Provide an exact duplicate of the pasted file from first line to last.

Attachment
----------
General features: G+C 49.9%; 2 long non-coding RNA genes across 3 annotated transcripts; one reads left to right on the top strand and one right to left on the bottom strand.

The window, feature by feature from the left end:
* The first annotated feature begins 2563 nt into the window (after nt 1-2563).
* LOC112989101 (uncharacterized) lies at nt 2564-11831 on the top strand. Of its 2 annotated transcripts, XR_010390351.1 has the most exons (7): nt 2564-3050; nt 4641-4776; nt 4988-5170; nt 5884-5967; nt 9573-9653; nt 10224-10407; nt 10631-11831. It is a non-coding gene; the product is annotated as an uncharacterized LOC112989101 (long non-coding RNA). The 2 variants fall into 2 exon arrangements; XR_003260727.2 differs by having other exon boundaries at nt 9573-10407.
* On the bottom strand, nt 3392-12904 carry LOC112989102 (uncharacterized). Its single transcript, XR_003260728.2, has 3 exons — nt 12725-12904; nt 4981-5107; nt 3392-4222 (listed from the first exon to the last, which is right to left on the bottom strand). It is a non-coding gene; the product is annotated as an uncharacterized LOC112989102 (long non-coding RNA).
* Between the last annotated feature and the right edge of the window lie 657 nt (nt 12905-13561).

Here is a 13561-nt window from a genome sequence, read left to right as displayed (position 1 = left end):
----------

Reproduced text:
General features: G+C 49.9%; 2 long non-coding RNA genes across 3 annotated transcripts; one reads left to right on the top strand and one right to left on the bottom strand.

The window, feature by feature from the left end:
* The first annotated feature begins 2563 nt into the window (after nt 1-2563).
* LOC112989101 (uncharacterized) lies at nt 2564-11831 on the top strand. Of its 2 annotated transcripts, XR_010390351.1 has the most exons (7): nt 2564-3050; nt 4641-4776; nt 4988-5170; nt 5884-5967; nt 9573-9653; nt 10224-10407; nt 10631-11831. It is a non-coding gene; the product is annotated as an uncharacterized LOC112989101 (long non-coding RNA). The 2 variants fall into 2 exon arrangements; XR_003260727.2 differs by having other exon boundaries at nt 9573-10407.
* On the bottom strand, nt 3392-12904 carry LOC112989102 (uncharacterized). Its single transcript, XR_003260728.2, has 3 exons — nt 12725-12904; nt 4981-5107; nt 3392-4222 (listed from the first exon to the last, which is right to left on the bottom strand). It is a non-coding gene; the product is annotated as an uncharacterized LOC112989102 (long non-coding RNA).
* Between the last annotated feature and the right edge of the window lie 657 nt (nt 12905-13561).

Here is a 13561-nt window from a genome sequence, read left to right as displayed (position 1 = left end):